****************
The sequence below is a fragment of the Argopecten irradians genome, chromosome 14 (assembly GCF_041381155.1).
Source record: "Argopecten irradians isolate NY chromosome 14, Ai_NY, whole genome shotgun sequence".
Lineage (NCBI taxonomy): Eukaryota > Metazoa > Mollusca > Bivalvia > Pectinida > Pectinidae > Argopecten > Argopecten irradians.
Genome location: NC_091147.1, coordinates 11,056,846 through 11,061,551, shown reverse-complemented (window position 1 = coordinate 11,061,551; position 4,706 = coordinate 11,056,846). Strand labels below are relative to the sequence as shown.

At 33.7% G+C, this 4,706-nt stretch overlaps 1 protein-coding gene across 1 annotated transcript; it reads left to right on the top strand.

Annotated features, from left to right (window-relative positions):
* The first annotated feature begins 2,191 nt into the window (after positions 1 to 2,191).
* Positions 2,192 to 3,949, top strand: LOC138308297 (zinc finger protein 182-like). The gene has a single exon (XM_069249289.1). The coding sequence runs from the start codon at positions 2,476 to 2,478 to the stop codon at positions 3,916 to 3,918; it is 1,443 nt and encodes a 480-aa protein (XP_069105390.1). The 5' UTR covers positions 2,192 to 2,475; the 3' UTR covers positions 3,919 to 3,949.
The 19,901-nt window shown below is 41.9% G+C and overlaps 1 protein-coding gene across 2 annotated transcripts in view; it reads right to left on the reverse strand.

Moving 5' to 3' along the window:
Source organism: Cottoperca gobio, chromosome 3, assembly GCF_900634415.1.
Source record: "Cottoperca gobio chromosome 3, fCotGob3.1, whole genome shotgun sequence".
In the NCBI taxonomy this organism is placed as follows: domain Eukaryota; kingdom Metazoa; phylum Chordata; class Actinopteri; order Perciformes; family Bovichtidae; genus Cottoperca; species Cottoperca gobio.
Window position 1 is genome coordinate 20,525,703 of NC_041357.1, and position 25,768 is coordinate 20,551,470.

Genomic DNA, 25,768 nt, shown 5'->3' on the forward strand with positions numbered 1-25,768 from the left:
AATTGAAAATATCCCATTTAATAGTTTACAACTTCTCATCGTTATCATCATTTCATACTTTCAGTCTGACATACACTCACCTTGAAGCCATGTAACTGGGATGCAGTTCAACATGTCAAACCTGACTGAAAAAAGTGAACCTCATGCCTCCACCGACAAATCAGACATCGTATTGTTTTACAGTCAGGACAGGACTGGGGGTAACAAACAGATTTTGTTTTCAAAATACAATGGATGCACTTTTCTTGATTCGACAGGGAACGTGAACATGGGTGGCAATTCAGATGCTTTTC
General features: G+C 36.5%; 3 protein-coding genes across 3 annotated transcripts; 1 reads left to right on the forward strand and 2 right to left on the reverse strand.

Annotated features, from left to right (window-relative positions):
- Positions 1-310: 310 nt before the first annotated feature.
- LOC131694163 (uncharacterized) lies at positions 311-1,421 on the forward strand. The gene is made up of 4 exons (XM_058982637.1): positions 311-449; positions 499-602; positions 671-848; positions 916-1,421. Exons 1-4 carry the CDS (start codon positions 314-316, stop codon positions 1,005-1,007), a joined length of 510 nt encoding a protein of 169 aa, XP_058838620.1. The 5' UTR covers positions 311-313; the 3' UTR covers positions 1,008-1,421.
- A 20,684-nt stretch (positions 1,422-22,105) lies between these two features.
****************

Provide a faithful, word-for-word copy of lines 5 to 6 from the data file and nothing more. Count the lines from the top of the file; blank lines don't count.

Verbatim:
At 33.7% G+C, this 4,706-nt stretch overlaps 1 protein-coding gene across 1 annotated transcript; it reads left to right on the top strand.

Annotated features, from left to right (window-relative positions):